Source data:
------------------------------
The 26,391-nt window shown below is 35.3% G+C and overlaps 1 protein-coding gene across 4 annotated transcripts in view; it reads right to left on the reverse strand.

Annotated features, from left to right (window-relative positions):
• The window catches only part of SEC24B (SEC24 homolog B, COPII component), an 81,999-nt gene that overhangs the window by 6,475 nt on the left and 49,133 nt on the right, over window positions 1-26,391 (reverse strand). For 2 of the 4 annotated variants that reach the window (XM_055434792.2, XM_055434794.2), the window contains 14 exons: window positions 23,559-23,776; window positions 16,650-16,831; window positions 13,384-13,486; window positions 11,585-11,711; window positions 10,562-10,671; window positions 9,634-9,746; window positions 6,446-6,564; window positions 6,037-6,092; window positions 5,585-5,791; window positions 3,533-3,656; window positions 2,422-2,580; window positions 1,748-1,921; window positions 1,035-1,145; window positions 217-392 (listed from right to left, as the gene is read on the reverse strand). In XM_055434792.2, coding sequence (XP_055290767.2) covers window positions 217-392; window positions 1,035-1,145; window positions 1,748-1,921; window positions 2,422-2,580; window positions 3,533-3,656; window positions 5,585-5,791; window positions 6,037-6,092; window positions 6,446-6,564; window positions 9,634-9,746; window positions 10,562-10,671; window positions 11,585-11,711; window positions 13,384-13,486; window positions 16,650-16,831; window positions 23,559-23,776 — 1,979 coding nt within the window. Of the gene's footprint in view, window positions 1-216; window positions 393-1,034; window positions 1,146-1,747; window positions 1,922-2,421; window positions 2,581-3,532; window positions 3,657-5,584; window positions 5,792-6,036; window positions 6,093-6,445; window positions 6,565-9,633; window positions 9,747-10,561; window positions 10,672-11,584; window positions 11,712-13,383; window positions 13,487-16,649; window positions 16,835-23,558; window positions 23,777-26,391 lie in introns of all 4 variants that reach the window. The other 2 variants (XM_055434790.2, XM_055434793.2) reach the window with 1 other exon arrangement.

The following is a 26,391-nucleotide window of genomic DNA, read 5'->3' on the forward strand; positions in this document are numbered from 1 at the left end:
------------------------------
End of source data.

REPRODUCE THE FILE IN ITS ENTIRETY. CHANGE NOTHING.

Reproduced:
The 26,391-nt window shown below is 35.3% G+C and overlaps 1 protein-coding gene across 4 annotated transcripts in view; it reads right to left on the reverse strand.

Annotated features, from left to right (window-relative positions):
• The window catches only part of SEC24B (SEC24 homolog B, COPII component), an 81,999-nt gene that overhangs the window by 6,475 nt on the left and 49,133 nt on the right, over window positions 1-26,391 (reverse strand). For 2 of the 4 annotated variants that reach the window (XM_055434792.2, XM_055434794.2), the window contains 14 exons: window positions 23,559-23,776; window positions 16,650-16,831; window positions 13,384-13,486; window positions 11,585-11,711; window positions 10,562-10,671; window positions 9,634-9,746; window positions 6,446-6,564; window positions 6,037-6,092; window positions 5,585-5,791; window positions 3,533-3,656; window positions 2,422-2,580; window positions 1,748-1,921; window positions 1,035-1,145; window positions 217-392 (listed from right to left, as the gene is read on the reverse strand). In XM_055434792.2, coding sequence (XP_055290767.2) covers window positions 217-392; window positions 1,035-1,145; window positions 1,748-1,921; window positions 2,422-2,580; window positions 3,533-3,656; window positions 5,585-5,791; window positions 6,037-6,092; window positions 6,446-6,564; window positions 9,634-9,746; window positions 10,562-10,671; window positions 11,585-11,711; window positions 13,384-13,486; window positions 16,650-16,831; window positions 23,559-23,776 — 1,979 coding nt within the window. Of the gene's footprint in view, window positions 1-216; window positions 393-1,034; window positions 1,146-1,747; window positions 1,922-2,421; window positions 2,581-3,532; window positions 3,657-5,584; window positions 5,792-6,036; window positions 6,093-6,445; window positions 6,565-9,633; window positions 9,747-10,561; window positions 10,672-11,584; window positions 11,712-13,383; window positions 13,487-16,649; window positions 16,835-23,558; window positions 23,777-26,391 lie in introns of all 4 variants that reach the window. The other 2 variants (XM_055434790.2, XM_055434793.2) reach the window with 1 other exon arrangement.

The following is a 26,391-nucleotide window of genomic DNA, read 5'->3' on the forward strand; positions in this document are numbered from 1 at the left end: